We paddled up as the sun was setting; it was dark by the time we got to Pier 96. I was trip leader for this first leg. The usual shenanigans took place.
Basically, the lead went around and got people to be alternately: the slow paddler, the fast paddler, the disappearing paddler. I later he had some more elaborate tests in mind, including a mass capsize at Pier 66, which did not come to fruition.
I was already doing a constant count of people, and stayed in the rear letting my assist act as leader. How many times did I count? Two, three four five, there are three more, there’s nine, ten, and I’m eleven. When I came up short, I counted again, then looked around if I was missing anyone.
For the slow paddler, I coached better paddling technique. For the fast paddlers, I asked them to dial it back, usually complementing their ability. Within this scenario, that generally worked.
HKM attempted a roll, flubbed it, recovered with an extended paddle roll. . . .I thought he was my first “capsize victim” but no, that was just him being himself. At one point, we had to stop together to wait for a couple of water taxis coming out of a terminal. Later, after assessing the course of one vessel, I was entranced by a large barge passing on the opposite side of the river, and lost track of one of my paddlers. I delegated responsibility while I chased him down.
We overshot Pier 96 and so didn’t stop. Once above that, we didn’t have any traffic to speak of, other than a large party boat well north of us and cruising north. People wanted to take a break, so I settled on the small dock at 125th Street – near the Fairway in Harlem.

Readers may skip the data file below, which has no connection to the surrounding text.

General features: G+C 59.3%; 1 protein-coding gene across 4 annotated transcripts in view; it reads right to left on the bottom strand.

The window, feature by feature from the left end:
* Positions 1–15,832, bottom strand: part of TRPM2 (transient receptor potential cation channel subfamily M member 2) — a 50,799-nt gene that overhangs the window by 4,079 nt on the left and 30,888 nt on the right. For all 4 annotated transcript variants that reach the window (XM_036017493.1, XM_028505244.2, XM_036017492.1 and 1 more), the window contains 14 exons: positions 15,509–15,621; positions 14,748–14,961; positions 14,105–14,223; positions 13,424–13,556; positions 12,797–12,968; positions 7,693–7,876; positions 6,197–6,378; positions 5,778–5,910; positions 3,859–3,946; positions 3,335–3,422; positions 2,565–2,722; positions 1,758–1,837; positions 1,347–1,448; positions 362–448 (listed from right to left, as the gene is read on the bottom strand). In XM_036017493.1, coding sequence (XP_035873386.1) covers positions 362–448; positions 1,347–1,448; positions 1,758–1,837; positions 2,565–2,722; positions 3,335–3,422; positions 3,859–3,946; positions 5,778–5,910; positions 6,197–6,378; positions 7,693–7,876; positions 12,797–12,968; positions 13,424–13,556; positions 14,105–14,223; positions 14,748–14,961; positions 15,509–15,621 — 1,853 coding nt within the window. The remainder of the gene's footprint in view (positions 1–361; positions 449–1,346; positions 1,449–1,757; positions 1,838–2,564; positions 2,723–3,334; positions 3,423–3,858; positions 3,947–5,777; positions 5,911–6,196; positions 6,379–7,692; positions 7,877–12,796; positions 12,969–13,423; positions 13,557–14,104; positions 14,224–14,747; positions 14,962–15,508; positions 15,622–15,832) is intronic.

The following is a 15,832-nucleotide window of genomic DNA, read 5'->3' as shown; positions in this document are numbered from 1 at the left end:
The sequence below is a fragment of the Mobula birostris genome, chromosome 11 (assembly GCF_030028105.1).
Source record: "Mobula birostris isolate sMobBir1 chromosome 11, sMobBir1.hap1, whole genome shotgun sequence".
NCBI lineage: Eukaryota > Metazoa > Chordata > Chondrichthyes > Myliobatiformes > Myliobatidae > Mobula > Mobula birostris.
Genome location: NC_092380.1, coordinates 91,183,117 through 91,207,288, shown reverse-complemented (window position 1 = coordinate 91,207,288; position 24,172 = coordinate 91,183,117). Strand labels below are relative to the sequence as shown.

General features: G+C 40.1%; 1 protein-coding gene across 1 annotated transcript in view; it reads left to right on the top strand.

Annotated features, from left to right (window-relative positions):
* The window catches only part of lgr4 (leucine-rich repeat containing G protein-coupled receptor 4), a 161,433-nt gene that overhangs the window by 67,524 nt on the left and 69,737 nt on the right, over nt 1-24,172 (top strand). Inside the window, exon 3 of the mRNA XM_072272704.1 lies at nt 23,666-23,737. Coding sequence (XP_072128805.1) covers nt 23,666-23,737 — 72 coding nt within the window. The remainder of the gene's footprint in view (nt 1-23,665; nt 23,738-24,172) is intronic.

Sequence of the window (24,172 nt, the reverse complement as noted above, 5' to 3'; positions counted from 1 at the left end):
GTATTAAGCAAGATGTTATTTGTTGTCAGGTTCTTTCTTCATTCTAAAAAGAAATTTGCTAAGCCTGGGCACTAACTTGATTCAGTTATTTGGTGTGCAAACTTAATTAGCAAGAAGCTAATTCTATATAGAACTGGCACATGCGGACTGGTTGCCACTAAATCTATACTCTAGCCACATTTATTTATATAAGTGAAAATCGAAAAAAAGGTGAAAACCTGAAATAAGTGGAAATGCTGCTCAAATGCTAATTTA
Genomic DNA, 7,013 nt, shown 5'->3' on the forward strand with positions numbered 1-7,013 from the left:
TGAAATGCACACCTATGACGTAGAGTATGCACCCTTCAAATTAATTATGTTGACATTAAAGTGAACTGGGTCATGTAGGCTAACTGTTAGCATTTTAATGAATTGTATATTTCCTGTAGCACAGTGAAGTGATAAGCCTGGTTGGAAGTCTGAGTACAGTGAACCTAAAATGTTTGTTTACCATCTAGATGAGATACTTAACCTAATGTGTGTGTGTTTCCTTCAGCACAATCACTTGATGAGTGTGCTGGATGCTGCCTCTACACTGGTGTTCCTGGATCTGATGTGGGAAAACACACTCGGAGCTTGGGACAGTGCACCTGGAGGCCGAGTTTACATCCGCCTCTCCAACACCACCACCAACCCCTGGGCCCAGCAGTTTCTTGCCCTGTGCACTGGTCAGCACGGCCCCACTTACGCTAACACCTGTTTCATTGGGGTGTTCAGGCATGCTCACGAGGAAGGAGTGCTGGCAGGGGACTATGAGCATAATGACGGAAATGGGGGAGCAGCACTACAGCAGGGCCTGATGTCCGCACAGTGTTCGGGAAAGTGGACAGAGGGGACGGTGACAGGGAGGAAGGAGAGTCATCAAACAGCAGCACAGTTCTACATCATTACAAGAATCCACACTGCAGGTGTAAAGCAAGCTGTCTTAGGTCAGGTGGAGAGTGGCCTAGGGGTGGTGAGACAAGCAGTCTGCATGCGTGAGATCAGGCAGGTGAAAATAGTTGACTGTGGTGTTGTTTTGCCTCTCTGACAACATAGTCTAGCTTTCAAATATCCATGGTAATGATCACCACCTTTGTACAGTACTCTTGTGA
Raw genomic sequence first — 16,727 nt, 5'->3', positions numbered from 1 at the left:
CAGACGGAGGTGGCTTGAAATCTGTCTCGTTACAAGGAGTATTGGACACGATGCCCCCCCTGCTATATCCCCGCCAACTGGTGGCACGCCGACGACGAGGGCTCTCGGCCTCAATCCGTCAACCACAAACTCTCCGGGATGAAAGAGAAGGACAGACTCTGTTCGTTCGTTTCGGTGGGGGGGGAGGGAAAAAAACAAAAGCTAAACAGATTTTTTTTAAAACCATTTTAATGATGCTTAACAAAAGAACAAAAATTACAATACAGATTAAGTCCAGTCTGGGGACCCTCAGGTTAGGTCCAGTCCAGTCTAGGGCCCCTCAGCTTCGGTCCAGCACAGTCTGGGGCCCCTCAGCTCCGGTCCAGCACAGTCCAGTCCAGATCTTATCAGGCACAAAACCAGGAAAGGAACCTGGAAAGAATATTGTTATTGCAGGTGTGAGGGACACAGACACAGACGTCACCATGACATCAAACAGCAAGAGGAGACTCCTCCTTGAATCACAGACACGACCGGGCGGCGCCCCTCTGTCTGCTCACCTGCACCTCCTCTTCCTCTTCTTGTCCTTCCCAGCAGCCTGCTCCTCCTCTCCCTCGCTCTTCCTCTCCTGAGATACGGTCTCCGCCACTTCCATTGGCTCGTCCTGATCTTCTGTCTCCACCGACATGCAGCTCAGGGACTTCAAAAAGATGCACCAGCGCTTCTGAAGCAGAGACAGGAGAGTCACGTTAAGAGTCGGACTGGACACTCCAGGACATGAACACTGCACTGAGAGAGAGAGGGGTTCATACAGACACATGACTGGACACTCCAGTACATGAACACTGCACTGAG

While there, we took water, some snack, and I was given a final question – TJ is hyperthermic, what do you do? At first I heard that as hypothermic, but no, hyper-thermic, overheating – what’s the easy solution? Fluids, cold water, maybe a bow dip to cool off.
We continued on – I was no longer “trip leader” and was now simply assist. Thank goodness. In the next leg, we paddled with lights off.
Now, this is unusual, and strictly speaking breaks regulations, however:
- It was a full moon. There was a lot of ambient light.
- We were next to Manhattan, there was a lot of ambient light.
- We stayed out of shipping channels.
As we moved forward, we crossed under the George Washington Bridge, aglow in light. Now we were in familiar territory, near the Inwood Canoe Club, my home turf. We paddled on, in the night, past the Palisades.
As we approached Spuyten Duyvil, I recognized a familiar problem – we were far enough out in the channel that we risked overshooting the Duyvil. I volunteered to lead us in, and headed towards the shore. “Follow me!”
Trouble is, folks didn’t. Instead, they aimed at the railroad bridge. I was aiming about 50 yards south of it. As I looked behind me, I saw this long loop of kayaks extending northwards.